While not all of my students view the police positively (perspectives among races and social class vary among my students as we explore the NFL protests, for example), they have recently left K-12 education where the norm is that all authority must be respected, where the adults in authority appear mostly uniform in that deference to all authority.

Dominant ideologies, then, have the power to create invisibility in plain sight. Once anything becomes normal, many simply refuse to see what is right their before their eyes.

Consider the dilemma by a woman scholar, Nikki Usher, prompted to cite a scholar she had actively worked to avoid because of his sexism:

And for those men whose academic sexism hasn’t risen to the level of actionable correction, and very likely won’t — while they continue ignoring female scholars and belittling their work on a daily basis — their reputation overall will remain clean. A serial sexist is unlikely to cite the work of female scholars, but if he is a predominant voice in your field or subfield, there is no way for you to avoid having to continue to build his academic reputation through citations, even if you would like to avoid doing so.

In my first-round submission, instead of mentioning this male professor’s work, I found and cited a half-dozen other scholars who made the points I needed for my theoretical scaffolding, although not in the same foundational articles. But of course the journal reviewers went looking in my manuscript for a citation of the serial sexist’s name and work.

This is a bind that we have yet to account for — how the process of building on academic work itself burnishes the reputations of people whose scholarship is good and sometimes even foundational, but whose characters are awful. In the case of a sexist jerk, you are often left without recourse: Cite him, or look like you don’t know what you’re talking about to reviewers and readers.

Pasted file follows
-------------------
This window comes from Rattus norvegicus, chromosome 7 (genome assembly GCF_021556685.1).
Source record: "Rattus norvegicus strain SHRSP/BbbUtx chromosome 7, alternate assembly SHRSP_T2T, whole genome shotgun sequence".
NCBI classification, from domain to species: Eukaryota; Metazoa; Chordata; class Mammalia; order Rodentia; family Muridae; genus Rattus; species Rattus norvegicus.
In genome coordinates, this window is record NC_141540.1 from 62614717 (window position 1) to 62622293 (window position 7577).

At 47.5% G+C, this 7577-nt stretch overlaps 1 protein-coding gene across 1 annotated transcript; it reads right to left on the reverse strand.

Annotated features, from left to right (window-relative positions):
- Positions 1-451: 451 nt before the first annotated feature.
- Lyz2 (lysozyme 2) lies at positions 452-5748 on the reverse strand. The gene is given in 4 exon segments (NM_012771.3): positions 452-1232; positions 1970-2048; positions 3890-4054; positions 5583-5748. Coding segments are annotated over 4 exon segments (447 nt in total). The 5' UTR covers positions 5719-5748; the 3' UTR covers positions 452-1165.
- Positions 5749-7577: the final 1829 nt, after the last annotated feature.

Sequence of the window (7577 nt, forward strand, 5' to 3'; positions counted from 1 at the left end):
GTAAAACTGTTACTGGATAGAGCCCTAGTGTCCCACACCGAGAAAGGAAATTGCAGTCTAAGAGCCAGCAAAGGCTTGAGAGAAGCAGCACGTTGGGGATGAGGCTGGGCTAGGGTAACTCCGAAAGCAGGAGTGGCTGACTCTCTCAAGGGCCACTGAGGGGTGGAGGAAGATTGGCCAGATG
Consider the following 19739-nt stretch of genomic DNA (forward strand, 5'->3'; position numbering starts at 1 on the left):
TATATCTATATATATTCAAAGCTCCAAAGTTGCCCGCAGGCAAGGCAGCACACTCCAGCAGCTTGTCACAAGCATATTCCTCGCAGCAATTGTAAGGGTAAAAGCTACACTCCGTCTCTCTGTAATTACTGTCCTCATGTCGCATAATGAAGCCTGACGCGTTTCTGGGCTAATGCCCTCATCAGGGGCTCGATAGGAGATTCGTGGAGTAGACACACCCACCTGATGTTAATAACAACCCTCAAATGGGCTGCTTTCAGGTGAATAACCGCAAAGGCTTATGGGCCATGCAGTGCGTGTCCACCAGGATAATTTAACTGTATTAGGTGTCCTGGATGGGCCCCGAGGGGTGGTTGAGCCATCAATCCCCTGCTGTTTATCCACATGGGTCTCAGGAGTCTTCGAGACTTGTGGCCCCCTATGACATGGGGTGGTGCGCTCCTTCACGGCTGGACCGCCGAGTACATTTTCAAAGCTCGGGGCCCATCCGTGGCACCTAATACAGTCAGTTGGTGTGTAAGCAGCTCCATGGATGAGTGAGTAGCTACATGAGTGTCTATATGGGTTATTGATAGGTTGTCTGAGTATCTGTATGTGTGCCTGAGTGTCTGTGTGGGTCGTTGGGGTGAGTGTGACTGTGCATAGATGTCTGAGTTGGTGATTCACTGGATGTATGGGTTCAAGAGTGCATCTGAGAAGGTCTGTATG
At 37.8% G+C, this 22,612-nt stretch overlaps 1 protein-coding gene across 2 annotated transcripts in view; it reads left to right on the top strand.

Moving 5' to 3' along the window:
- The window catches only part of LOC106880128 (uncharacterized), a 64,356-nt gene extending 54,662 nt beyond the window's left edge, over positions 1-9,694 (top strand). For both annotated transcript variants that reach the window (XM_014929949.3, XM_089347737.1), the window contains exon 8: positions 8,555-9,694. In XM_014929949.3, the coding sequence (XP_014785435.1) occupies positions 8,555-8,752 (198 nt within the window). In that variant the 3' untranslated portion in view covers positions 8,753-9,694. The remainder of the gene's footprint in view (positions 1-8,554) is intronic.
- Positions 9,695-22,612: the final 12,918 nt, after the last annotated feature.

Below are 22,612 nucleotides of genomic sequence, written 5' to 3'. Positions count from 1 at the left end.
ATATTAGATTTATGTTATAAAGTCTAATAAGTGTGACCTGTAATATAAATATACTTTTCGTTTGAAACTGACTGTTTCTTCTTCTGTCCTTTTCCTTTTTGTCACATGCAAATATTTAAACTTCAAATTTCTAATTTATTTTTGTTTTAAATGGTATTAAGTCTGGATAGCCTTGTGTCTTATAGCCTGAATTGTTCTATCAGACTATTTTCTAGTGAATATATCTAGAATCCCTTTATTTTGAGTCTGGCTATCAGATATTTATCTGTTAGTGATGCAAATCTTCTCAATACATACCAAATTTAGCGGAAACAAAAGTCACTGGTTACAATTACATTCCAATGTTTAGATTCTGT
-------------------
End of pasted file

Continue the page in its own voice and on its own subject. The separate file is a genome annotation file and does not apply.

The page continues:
Sexist men scholars not citing women often works invisibly and makes women scholars invisible, when the field refuses to see that, of course.

Scholars taking the faux pose of objectivity (citing the seminal work of men scholars, and claiming not to be endorsing the scholar as a person or his behavior) create another level of invisibility—both of which work to perpetuate disciplinary status simultaneously along with refusing to hold abusive scholars accountable.

Those who refuse to see white and male privilege are complicit in maintaining both as invisible in plain sight.

One problem with invisibility as refusal, however, can be seen in my students reading Baldwin and Usher struggling to manage her own scholarship and status.

That problem is grounded in how the marginalized are often positioned with the responsibility to bring that which has been rendered invisible into the light while also being poised to suffer the greatest consequences for that unmasking.

The student stepping back from idealized views of the police in order to acknowledge Baldwin’s criticism is taking a risk in a context that is mostly authoritarian.